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September 28, 2016 / 25 Elul, 5776
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Palestinian Terrorism and Statehood

In law, one man's terrorist can never be another man's freedom fighter.

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Louis Rene Beres

Louis Rene Beres



In law, the murderers of young children who take an unhidden delight in the blood of their victims can never be “freedom fighters.” If they should ever become entitled to such an exculpatory designation, we would then have to concede that international law itself had become little more than a nicely codified authorization for the commission of evil.

President Obama continues to presume that a Palestinian state will be part of a “two-state solution.” Here, it is falsely presumed, a 23rd Arab state will coexist obediently with the lone Jewish state. Oddly enough, this presumption is dismissed everywhere in the Arab/Islamic world itself.

Cartographically, the “Map of Palestine,” available at the official website of the Palestinian National Authority and of Hamas, still includes all of Israel.

Only one state is depicted on this map. That state is not Israel.

Terrorist crimes always mandate universal cooperation in apprehension and punishment. As punishers of “grave breaches” under international law, all states are expected to search out and prosecute, or extradite, individual terrorist perpetrators. In no circumstances are states permitted to characterize terrorists as “freedom fighters.”

This is especially true for the United States, which incorporates all international law as the “supreme law of the land” at Article 6 of the Constitution, and at assorted Supreme Court decisions, most notably the Paquete Habana (1900). Under natural law, which represents the canonic legal foundation of the U.S. Constitution, every nation-state has an overriding obligation of self-preservation. Wherever a government acts contrary to this core obligation, which is assuredly the case with Israel’s recurrent freeing of Palestinian terrorists, these actions, inter alia, demand far-reaching citizen opposition.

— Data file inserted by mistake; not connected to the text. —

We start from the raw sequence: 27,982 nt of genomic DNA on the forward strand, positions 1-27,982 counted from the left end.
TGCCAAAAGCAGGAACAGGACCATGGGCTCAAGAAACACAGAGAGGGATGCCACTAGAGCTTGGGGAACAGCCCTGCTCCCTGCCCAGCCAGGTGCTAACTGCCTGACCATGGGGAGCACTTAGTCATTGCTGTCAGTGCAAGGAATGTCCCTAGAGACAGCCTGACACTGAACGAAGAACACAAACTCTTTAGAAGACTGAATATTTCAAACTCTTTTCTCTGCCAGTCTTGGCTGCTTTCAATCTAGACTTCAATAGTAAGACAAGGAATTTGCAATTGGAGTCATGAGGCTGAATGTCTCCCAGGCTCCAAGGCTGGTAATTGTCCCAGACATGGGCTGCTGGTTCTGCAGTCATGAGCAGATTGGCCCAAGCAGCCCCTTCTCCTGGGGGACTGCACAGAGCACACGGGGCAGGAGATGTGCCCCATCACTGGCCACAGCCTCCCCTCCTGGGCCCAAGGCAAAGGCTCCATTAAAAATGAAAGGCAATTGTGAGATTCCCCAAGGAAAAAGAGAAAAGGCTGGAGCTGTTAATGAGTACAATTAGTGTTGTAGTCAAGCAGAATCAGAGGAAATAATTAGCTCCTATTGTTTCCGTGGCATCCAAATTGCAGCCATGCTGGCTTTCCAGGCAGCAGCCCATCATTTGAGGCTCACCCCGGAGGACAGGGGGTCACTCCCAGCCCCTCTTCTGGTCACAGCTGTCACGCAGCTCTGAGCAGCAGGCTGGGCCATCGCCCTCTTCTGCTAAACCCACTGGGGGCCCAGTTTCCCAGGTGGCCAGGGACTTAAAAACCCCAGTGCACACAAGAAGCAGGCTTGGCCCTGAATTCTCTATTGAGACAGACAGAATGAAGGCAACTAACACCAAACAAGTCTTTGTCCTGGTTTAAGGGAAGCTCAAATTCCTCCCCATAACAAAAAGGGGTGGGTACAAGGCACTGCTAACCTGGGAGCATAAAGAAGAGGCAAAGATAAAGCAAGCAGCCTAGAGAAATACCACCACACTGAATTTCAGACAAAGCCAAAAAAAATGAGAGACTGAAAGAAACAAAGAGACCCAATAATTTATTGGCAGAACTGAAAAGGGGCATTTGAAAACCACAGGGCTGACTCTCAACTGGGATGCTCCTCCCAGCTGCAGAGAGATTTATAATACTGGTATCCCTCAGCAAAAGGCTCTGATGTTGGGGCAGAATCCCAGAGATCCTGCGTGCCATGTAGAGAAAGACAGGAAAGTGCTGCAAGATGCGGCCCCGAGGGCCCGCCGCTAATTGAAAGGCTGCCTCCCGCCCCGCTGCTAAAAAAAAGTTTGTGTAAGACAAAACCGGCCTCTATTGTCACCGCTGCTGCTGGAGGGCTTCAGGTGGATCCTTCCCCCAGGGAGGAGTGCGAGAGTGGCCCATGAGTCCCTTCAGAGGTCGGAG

The theory of natural law, which has discernible roots in the Bible, is based on clarity, self-evidence, and coherence. Its validity cannot be shaken by the presumed imperatives of geopolitics, even when a misguided American president should feel that manifestly contrary policies are called for.

No matter how strenuously Obama should maintain that Palestinian statehood is needed to implement a wider Middle East peace, there is nothing about full sovereignty that would ever exempt the newest Arab state from its peremptory obligations under humanitarian international law.

Louis Rene Beres

About the Author: Louis René Beres (Ph.D., Princeton, 1971) is professor of political science and international law at Purdue University and the author of many books and articles dealing with international relations and strategic studies.


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